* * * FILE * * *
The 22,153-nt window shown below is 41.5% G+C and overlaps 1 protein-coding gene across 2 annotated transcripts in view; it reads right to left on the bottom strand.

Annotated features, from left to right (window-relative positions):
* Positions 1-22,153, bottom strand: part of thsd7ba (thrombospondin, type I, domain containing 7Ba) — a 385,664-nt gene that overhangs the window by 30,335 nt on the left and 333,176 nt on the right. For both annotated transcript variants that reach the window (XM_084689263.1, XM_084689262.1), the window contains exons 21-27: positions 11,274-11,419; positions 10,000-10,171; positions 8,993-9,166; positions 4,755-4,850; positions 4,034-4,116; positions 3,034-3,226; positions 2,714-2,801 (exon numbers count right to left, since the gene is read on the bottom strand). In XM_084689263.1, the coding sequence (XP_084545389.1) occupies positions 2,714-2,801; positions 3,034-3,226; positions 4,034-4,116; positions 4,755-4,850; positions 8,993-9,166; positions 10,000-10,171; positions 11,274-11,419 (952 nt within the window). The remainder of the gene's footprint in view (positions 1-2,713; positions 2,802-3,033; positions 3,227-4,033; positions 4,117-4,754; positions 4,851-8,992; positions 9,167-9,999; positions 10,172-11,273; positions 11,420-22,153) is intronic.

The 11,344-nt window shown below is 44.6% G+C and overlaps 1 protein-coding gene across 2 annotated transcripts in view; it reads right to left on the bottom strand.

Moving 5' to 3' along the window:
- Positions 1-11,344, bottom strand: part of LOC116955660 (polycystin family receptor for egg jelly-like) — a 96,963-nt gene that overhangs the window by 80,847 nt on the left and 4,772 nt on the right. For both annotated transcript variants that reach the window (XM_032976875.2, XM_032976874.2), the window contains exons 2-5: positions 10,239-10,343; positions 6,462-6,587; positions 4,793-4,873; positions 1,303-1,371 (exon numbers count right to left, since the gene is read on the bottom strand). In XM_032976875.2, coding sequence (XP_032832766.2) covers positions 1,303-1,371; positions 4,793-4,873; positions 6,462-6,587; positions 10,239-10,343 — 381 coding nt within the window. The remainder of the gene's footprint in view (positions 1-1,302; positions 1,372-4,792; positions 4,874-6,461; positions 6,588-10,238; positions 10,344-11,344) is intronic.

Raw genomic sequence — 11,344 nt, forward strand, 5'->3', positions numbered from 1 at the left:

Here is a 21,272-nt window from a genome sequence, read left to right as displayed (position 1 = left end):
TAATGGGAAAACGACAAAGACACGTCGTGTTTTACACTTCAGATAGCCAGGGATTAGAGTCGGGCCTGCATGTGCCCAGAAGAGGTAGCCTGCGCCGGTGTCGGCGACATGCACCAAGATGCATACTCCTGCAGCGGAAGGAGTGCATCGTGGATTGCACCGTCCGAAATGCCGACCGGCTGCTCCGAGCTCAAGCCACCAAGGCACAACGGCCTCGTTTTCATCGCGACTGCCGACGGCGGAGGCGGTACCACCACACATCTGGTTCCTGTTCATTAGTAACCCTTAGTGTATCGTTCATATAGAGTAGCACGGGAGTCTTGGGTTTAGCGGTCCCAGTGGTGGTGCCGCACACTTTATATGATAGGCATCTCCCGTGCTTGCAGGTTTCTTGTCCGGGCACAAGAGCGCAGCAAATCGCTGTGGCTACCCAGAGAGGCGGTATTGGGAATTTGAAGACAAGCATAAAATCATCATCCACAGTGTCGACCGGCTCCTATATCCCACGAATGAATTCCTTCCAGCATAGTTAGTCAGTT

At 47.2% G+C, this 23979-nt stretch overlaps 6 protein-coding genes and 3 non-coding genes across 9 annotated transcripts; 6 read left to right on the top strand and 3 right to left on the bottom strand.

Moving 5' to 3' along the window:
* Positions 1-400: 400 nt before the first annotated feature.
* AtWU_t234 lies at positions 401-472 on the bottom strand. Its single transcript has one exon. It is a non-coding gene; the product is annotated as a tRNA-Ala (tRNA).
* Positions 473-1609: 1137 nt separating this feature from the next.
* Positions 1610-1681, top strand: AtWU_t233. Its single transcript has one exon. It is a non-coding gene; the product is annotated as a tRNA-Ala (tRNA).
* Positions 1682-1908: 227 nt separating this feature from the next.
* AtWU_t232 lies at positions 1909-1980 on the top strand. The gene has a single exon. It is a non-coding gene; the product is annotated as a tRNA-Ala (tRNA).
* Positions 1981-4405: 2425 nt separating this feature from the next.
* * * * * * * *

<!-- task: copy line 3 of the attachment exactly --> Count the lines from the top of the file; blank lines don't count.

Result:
* Positions 1-22,153, bottom strand: part of thsd7ba (thrombospondin, type I, domain containing 7Ba) — a 385,664-nt gene that overhangs the window by 30,335 nt on the left and 333,176 nt on the right. For both annotated transcript variants that reach the window (XM_084689263.1, XM_084689262.1), the window contains exons 21-27: positions 11,274-11,419; positions 10,000-10,171; positions 8,993-9,166; positions 4,755-4,850; positions 4,034-4,116; positions 3,034-3,226; positions 2,714-2,801 (exon numbers count right to left, since the gene is read on the bottom strand). In XM_084689263.1, the coding sequence (XP_084545389.1) occupies positions 2,714-2,801; positions 3,034-3,226; positions 4,034-4,116; positions 4,755-4,850; positions 8,993-9,166; positions 10,000-10,171; positions 11,274-11,419 (952 nt within the window). The remainder of the gene's footprint in view (positions 1-2,713; positions 2,802-3,033; positions 3,227-4,033; positions 4,117-4,754; positions 4,851-8,992; positions 9,167-9,999; positions 10,172-11,273; positions 11,420-22,153) is intronic.